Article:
September 1, 2015 § Leave a comment
Labor Day weekend is just around the corner, marking the last time it’s acceptable to wear white, the last holiday until Halloween, and the beginning of crisp fall days (or mildly warm days, as they are in Texas). As the season closes, I find myself reflecting on the past few months.
Back in June, a friendly acquaintance stopped to ask, “What are you up to these days?”
I remember fumbling for an answer, something that sounded more impressive than the truth. I wanted to lie. I wanted to tell her that I was up to great things, saving the world and all that. Instead, I decided to be honest (mostly because I didn’t have the energy to come up with a creative-yet-believable lie).
“I’m taking the summer off,” I said. “Resting. Relaxing.”
She stared at me, and I was sure she thought I was your typical-lazy-millennial-bum.
“It’s kind of hard,” I admitted, partly because it was true and partly because I felt self-conscious. “I’m not sure I’m allowed to take time off.”
After all, shouldn’t I be like the rest of my peers, getting jump-started on a career or heading to graduate school or, at the very least, trying to find something to do. I waited for her to call me a bum.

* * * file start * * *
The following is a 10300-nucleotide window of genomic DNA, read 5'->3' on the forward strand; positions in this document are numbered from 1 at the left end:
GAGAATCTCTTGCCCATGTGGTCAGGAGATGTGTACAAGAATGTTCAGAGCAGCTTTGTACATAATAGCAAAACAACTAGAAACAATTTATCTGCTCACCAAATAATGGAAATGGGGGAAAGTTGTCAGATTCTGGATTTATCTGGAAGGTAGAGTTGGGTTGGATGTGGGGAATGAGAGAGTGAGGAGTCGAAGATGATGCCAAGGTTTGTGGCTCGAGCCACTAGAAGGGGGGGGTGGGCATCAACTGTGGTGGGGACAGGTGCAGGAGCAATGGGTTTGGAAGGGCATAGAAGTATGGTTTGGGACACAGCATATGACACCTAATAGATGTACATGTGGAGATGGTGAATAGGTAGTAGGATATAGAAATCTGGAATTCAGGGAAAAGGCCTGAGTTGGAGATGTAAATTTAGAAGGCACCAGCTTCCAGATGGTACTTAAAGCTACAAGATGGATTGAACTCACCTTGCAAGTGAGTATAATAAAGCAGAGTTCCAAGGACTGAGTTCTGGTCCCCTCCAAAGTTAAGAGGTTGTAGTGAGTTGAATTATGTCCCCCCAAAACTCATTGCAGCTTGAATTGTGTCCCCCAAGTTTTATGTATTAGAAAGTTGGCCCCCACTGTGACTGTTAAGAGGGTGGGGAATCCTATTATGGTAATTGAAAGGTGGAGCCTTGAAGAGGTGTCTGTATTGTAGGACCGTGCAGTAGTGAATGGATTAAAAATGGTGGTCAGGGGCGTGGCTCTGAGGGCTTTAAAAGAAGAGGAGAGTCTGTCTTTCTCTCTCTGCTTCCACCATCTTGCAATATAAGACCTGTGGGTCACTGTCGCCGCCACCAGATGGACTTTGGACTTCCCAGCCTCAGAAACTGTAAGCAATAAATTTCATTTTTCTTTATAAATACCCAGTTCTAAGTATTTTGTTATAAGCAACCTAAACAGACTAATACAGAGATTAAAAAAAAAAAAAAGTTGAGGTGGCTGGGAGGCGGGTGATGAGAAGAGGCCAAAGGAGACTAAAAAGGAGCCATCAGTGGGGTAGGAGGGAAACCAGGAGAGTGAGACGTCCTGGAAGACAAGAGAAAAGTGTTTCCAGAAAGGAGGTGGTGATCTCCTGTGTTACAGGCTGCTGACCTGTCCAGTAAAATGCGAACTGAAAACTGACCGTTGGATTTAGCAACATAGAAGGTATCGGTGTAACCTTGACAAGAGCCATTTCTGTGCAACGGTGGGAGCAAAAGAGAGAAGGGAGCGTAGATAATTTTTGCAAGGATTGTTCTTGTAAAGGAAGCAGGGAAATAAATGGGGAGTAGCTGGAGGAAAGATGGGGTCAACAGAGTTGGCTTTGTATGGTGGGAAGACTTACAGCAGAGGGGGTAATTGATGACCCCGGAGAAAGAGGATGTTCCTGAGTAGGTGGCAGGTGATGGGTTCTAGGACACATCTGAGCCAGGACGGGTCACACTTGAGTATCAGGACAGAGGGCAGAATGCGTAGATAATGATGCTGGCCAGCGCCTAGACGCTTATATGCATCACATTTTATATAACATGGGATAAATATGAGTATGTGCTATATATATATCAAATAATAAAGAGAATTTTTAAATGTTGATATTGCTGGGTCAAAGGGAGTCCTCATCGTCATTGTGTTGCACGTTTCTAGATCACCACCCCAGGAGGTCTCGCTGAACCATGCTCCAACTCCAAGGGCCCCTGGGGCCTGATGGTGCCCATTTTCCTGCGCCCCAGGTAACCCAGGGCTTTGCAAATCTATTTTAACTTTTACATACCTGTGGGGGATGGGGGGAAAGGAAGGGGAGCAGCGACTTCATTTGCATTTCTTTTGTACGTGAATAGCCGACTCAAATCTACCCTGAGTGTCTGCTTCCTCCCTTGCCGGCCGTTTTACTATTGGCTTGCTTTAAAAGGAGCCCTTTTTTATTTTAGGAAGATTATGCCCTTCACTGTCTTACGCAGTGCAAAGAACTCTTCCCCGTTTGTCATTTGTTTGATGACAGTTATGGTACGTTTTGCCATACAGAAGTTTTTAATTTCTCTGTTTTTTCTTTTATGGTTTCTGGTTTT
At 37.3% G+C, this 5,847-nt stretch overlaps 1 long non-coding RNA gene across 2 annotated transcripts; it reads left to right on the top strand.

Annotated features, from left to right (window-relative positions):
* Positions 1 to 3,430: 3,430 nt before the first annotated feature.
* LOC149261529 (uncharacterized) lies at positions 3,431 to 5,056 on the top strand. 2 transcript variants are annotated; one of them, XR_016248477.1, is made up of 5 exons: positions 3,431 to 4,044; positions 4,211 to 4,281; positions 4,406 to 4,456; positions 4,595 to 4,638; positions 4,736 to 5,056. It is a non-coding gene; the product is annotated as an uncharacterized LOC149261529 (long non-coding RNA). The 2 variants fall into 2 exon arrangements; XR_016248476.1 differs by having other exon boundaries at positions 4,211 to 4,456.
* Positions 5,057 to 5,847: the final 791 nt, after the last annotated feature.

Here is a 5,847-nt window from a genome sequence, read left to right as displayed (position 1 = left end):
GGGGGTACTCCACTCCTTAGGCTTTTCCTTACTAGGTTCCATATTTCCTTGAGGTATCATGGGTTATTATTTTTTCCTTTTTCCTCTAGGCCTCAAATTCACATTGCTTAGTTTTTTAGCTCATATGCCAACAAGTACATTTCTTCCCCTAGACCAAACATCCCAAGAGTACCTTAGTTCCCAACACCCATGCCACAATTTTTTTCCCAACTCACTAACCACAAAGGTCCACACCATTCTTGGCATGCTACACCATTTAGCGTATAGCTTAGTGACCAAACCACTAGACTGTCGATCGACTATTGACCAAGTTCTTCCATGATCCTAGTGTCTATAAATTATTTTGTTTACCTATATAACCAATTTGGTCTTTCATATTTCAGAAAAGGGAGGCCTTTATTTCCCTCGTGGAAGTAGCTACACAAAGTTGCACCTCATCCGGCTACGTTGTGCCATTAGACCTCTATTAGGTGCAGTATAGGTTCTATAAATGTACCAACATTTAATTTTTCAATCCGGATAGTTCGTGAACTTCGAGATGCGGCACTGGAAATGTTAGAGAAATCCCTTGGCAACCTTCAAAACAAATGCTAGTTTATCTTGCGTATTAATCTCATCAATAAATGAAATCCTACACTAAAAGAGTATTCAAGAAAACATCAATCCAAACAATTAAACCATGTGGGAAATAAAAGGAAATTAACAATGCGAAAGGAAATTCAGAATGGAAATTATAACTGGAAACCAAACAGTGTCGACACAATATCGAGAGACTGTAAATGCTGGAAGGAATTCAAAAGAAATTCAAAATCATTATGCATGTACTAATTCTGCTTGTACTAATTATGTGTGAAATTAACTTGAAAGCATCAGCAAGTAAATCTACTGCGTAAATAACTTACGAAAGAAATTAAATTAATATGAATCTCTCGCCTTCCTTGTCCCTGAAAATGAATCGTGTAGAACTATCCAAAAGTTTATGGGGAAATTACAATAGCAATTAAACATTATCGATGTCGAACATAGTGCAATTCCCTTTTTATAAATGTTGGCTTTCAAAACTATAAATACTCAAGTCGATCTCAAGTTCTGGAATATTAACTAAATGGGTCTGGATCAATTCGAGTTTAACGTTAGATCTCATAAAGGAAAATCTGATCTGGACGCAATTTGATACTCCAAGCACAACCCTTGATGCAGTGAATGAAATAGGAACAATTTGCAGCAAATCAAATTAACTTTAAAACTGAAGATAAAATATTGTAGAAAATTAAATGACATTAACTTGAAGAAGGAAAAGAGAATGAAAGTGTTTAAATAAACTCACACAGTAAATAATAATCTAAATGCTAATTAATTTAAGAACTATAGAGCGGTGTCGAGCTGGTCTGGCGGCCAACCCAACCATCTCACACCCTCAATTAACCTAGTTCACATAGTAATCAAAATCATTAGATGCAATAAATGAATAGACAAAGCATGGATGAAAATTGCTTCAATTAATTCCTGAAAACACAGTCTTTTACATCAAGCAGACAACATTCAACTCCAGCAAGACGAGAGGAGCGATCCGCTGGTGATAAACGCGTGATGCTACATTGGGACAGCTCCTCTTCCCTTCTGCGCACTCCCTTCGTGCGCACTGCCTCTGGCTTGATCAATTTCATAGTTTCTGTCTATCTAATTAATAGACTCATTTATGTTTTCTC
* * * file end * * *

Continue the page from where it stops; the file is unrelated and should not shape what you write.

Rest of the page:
Instead, she nodded knowingly.
“If that’s how you feel, taking time off sounds exactly like what you should do.”
I stared at her, mouth slightly agape, letting the wisdom of her words soak into my skin.
I’d never thought of rest like that. In reality, I was taking time off out of necessity: there was no way I could keep up the demanding schedule I’d maintained since college, working and writing and networking and moving every year and, sometimes, every few months.
All of a sudden, I felt another reason to rest: if you can’t relax, if you can’t let yourself simply be, if you have to be busy all the time, working toward something all the time, then you need to stop. You need to let yourself be okay with who you are, a worthwhile individual, even when you have nothing to show for it, even when you can’t answer the simple question, “What do you do?”
I’m on the other side of summer now. I’ve gone through the agonizing first few weeks of questioning: what am I doing with my life?! I can’t sleep in or go to the arboretum or buy myself a latte! I don’t even have a steady paycheck!!!
Now, I’m on the other side of weeks of rest, of days filled with doing whatever, of long summer hours at the beach, of afternoons in the park, of mornings lazily reading the newspaper in cozy coffee shops. Now, I feel ready to begin working again, not out of an anxious need to answer that pestering question, “What are you up to these days?” but out of a place of equanimity, a place I wouldn’t be in without the long summer of rest, a healthy, firm rock from which to leap.